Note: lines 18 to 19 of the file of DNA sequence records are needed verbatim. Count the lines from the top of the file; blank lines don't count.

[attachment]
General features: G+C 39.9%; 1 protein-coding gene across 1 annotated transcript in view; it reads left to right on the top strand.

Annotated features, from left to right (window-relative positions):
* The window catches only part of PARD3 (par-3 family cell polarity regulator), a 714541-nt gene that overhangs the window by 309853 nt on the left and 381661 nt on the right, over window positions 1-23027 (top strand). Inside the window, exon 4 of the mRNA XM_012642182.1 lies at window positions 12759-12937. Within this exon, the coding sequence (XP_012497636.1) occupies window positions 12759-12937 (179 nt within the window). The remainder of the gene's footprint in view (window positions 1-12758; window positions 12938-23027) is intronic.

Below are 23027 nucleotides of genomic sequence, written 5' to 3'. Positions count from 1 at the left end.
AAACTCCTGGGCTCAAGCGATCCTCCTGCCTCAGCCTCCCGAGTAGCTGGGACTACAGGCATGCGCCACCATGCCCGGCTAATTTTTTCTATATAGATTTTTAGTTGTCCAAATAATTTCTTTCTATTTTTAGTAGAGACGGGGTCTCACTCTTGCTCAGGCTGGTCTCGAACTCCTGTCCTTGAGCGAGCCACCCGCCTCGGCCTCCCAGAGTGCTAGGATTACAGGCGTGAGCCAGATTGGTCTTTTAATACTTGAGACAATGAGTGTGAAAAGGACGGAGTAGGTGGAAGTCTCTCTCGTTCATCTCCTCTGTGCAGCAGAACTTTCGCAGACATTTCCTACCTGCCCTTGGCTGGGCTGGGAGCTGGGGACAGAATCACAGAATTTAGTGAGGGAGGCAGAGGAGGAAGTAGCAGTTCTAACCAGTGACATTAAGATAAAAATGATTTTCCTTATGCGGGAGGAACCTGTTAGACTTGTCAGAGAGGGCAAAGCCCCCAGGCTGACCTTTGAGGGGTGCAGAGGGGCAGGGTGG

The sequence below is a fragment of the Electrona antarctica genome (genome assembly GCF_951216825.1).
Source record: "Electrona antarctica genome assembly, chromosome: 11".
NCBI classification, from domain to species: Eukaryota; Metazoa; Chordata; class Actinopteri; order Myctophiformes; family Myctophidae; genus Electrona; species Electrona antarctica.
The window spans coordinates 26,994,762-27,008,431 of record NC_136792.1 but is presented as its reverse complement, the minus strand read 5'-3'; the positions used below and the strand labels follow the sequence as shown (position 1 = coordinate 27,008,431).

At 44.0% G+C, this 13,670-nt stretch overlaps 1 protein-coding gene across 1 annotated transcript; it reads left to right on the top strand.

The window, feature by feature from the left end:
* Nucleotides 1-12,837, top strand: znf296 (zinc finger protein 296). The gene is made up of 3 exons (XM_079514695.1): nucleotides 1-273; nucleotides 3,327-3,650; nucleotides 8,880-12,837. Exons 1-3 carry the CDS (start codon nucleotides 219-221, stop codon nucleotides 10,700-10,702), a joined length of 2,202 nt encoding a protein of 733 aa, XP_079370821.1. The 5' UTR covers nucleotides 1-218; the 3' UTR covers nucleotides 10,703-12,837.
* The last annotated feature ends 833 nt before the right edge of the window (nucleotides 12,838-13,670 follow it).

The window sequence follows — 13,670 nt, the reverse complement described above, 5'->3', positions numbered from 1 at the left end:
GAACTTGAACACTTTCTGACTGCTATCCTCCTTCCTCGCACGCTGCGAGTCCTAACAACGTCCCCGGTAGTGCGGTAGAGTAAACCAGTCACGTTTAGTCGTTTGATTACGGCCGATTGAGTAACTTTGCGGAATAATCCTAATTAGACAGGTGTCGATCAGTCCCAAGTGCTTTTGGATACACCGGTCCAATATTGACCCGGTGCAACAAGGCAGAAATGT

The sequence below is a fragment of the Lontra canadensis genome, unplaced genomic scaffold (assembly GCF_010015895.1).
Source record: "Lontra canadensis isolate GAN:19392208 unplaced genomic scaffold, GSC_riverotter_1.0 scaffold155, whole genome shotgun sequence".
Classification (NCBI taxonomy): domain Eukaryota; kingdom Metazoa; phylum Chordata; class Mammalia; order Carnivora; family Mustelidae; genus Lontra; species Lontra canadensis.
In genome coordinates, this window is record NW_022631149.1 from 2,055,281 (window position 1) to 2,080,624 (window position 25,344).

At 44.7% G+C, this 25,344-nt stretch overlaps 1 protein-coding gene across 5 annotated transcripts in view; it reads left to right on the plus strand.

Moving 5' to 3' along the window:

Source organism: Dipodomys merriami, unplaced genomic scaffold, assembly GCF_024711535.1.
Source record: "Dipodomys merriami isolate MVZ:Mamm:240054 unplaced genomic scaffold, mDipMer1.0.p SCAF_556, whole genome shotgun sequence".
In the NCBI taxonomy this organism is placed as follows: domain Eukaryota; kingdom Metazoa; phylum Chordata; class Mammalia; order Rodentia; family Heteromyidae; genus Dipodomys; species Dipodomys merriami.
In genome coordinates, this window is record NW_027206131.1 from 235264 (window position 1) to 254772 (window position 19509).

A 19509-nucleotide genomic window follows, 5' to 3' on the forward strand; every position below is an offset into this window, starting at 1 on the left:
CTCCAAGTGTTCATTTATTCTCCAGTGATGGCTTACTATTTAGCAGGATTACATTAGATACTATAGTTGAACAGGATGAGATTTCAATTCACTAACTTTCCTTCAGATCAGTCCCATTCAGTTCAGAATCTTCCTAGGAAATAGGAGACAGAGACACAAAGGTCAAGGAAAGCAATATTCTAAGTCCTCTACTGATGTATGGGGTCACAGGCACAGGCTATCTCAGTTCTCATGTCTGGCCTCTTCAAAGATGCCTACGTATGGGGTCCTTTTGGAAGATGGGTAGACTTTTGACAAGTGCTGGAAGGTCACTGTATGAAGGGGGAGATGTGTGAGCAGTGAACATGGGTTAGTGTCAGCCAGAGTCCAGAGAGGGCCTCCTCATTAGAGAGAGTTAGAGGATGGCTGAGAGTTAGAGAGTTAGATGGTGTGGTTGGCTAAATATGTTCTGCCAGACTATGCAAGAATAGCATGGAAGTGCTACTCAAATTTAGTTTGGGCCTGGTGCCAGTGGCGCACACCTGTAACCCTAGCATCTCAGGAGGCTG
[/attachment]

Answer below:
Classification (NCBI taxonomy): domain Eukaryota; kingdom Metazoa; phylum Chordata; class Mammalia; order Carnivora; family Mustelidae; genus Lontra; species Lontra canadensis.
In genome coordinates, this window is record NW_022631149.1 from 2,055,281 (window position 1) to 2,080,624 (window position 25,344).